The Combustion of Biomass

Biomass energy generation is the conversion of biological material to energy. There are three main approaches to biomass energy generation. These are as follows:

 

  1. Biochemical Conversion: Use of enzymes and other microorganisms to break down the biomass (e.g. anaerobic digestion).

 

  1. Chemical Conversion: Converting biomass into biofuel.

 

  1. Thermal conversion: A range of processes in which heat is the dominant mechanism to convert the biomass into another chemical form. These technologies involve combustion, gasification, and pyrolysis.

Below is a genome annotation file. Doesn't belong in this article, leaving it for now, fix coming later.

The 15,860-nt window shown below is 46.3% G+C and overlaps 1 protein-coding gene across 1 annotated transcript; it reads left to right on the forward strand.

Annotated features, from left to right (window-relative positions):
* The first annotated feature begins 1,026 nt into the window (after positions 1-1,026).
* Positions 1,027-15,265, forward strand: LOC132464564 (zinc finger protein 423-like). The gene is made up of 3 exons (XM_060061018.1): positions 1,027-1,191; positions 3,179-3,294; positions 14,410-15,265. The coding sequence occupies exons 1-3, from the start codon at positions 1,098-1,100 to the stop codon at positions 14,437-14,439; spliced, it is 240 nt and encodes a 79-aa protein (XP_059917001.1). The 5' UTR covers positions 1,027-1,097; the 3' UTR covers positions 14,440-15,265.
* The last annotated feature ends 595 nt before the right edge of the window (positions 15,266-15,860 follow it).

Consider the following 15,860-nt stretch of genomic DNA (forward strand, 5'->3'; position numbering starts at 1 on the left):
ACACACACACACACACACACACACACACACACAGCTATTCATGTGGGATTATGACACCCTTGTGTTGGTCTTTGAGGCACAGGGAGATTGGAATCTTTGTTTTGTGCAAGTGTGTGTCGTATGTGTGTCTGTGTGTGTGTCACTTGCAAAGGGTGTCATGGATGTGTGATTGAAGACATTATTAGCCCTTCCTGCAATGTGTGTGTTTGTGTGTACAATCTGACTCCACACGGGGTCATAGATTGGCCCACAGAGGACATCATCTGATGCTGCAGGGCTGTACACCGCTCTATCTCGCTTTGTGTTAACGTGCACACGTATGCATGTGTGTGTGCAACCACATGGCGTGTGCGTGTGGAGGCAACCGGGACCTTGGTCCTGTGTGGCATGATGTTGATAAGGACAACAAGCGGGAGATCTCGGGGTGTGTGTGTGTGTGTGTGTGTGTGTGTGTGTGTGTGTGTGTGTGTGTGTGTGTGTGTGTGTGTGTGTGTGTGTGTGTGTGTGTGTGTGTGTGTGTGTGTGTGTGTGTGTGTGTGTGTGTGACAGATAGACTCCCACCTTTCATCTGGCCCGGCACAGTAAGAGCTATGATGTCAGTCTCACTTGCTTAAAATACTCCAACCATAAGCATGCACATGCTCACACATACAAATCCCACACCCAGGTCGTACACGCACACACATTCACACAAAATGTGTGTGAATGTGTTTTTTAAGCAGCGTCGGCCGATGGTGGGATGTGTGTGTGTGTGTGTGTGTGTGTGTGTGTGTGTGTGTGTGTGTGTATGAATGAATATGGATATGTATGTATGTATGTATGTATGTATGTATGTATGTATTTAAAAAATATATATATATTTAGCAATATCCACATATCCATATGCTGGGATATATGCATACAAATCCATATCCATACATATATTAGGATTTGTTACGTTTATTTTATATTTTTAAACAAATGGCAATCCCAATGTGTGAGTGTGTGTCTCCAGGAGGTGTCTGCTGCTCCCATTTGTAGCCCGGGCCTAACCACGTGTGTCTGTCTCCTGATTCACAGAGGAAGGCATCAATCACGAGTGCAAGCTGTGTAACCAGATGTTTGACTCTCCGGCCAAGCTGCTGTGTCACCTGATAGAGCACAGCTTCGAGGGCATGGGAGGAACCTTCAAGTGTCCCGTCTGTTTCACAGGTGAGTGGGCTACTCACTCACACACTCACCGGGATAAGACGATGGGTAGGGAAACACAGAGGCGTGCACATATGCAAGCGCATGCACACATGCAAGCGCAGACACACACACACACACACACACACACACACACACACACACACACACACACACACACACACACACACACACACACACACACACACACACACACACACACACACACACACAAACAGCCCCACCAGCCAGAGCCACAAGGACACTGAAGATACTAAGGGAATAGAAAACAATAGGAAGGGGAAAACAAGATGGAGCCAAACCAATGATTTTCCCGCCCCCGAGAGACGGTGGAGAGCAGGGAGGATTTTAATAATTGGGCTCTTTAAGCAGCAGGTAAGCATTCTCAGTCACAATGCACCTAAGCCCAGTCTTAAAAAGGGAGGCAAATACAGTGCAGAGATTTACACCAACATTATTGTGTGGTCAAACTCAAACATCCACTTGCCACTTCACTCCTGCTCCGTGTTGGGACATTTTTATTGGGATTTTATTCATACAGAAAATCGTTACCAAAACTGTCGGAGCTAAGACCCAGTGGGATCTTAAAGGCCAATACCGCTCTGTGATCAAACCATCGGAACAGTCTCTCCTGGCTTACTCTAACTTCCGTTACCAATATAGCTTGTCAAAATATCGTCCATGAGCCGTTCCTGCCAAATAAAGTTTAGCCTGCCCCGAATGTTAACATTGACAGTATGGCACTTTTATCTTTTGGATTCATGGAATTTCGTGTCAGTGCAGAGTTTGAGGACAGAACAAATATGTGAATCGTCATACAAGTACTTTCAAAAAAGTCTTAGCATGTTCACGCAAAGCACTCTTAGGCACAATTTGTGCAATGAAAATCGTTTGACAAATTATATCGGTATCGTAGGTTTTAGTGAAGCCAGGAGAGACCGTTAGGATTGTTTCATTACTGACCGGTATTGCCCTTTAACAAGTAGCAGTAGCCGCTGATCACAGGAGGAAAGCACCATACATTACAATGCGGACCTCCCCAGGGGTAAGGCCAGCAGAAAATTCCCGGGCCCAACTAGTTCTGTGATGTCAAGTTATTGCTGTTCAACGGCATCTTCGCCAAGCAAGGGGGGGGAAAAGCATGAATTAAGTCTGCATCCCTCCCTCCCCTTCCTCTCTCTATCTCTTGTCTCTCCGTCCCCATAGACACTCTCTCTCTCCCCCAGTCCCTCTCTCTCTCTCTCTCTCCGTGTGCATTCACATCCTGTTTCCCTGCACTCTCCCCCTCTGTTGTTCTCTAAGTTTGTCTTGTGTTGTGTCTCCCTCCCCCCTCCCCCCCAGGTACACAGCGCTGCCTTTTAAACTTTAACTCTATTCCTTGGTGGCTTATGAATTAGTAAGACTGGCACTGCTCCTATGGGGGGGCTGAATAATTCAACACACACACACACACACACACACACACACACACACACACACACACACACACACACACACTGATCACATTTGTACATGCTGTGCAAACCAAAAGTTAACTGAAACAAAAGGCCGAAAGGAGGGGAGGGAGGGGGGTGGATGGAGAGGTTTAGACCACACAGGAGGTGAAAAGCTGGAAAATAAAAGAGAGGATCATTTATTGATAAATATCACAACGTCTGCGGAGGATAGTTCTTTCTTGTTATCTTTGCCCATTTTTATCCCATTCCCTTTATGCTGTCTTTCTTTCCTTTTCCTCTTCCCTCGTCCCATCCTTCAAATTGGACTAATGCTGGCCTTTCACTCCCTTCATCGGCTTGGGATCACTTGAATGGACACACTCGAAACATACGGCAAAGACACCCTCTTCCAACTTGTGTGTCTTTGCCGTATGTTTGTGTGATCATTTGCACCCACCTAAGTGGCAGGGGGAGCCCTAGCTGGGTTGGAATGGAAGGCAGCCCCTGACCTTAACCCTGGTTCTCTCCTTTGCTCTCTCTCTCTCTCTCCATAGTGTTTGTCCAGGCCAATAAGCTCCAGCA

Projects under current development and build-out by the Element Renewables Group involve the supply of biomass for thermal conversion, in the form of chips or pellets, and the construction of power plants utilizing biomass to produce electricity. Combustion projects are the simplest biomass projects because the organic matter is burned to produce heat which in turn is used to generate electricity with either steam turbines or Organic Rankine Cycle technology.  There is a range of biomass technologies capable of effective thermal conversion of biomass.  A detailed description of each technology is beyond the scope of this Memorandum.  But the most commonly used of these technologies are biomass-fired boilers combined with steam turbines; and bio-gasifiers producing combustible syngas to drive engine generators.  Each of these technologies is capable of combusting a broad range of biomass, including, rice husks, woody material, energy grasses, coconut and palm shells, and bagasse.

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